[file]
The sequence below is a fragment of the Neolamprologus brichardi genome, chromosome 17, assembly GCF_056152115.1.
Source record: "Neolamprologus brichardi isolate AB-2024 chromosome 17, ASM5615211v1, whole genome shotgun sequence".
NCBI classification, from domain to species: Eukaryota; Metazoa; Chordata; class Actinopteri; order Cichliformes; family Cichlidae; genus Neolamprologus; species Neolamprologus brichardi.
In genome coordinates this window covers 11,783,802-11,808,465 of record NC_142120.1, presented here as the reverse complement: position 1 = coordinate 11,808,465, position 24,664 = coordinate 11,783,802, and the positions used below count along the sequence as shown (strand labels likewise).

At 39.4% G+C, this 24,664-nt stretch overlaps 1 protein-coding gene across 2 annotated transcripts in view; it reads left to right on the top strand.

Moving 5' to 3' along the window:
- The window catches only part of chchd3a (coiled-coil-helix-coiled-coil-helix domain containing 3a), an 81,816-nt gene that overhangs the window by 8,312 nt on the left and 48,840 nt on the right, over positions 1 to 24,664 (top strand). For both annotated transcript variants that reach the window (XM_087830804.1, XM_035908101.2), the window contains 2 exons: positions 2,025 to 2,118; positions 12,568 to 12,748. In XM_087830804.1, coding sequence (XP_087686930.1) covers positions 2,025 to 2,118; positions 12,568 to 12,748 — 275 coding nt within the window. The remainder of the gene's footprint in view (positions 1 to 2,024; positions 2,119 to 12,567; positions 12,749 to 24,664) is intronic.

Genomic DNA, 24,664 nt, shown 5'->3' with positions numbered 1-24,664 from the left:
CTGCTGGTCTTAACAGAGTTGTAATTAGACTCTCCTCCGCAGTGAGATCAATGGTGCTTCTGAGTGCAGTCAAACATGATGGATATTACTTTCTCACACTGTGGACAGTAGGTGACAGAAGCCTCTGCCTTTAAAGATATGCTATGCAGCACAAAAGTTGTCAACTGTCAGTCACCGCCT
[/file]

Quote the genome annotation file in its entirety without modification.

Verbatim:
The sequence below is a fragment of the Neolamprologus brichardi genome, chromosome 17, assembly GCF_056152115.1.
Source record: "Neolamprologus brichardi isolate AB-2024 chromosome 17, ASM5615211v1, whole genome shotgun sequence".
NCBI classification, from domain to species: Eukaryota; Metazoa; Chordata; class Actinopteri; order Cichliformes; family Cichlidae; genus Neolamprologus; species Neolamprologus brichardi.
In genome coordinates this window covers 11,783,802-11,808,465 of record NC_142120.1, presented here as the reverse complement: position 1 = coordinate 11,808,465, position 24,664 = coordinate 11,783,802, and the positions used below count along the sequence as shown (strand labels likewise).

At 39.4% G+C, this 24,664-nt stretch overlaps 1 protein-coding gene across 2 annotated transcripts in view; it reads left to right on the top strand.

Moving 5' to 3' along the window:
- The window catches only part of chchd3a (coiled-coil-helix-coiled-coil-helix domain containing 3a), an 81,816-nt gene that overhangs the window by 8,312 nt on the left and 48,840 nt on the right, over positions 1 to 24,664 (top strand). For both annotated transcript variants that reach the window (XM_087830804.1, XM_035908101.2), the window contains 2 exons: positions 2,025 to 2,118; positions 12,568 to 12,748. In XM_087830804.1, coding sequence (XP_087686930.1) covers positions 2,025 to 2,118; positions 12,568 to 12,748 — 275 coding nt within the window. The remainder of the gene's footprint in view (positions 1 to 2,024; positions 2,119 to 12,567; positions 12,749 to 24,664) is intronic.

Genomic DNA, 24,664 nt, shown 5'->3' with positions numbered 1-24,664 from the left:
CTGCTGGTCTTAACAGAGTTGTAATTAGACTCTCCTCCGCAGTGAGATCAATGGTGCTTCTGAGTGCAGTCAAACATGATGGATATTACTTTCTCACACTGTGGACAGTAGGTGACAGAAGCCTCTGCCTTTAAAGATATGCTATGCAGCACAAAAGTTGTCAACTGTCAGTCACCGCCT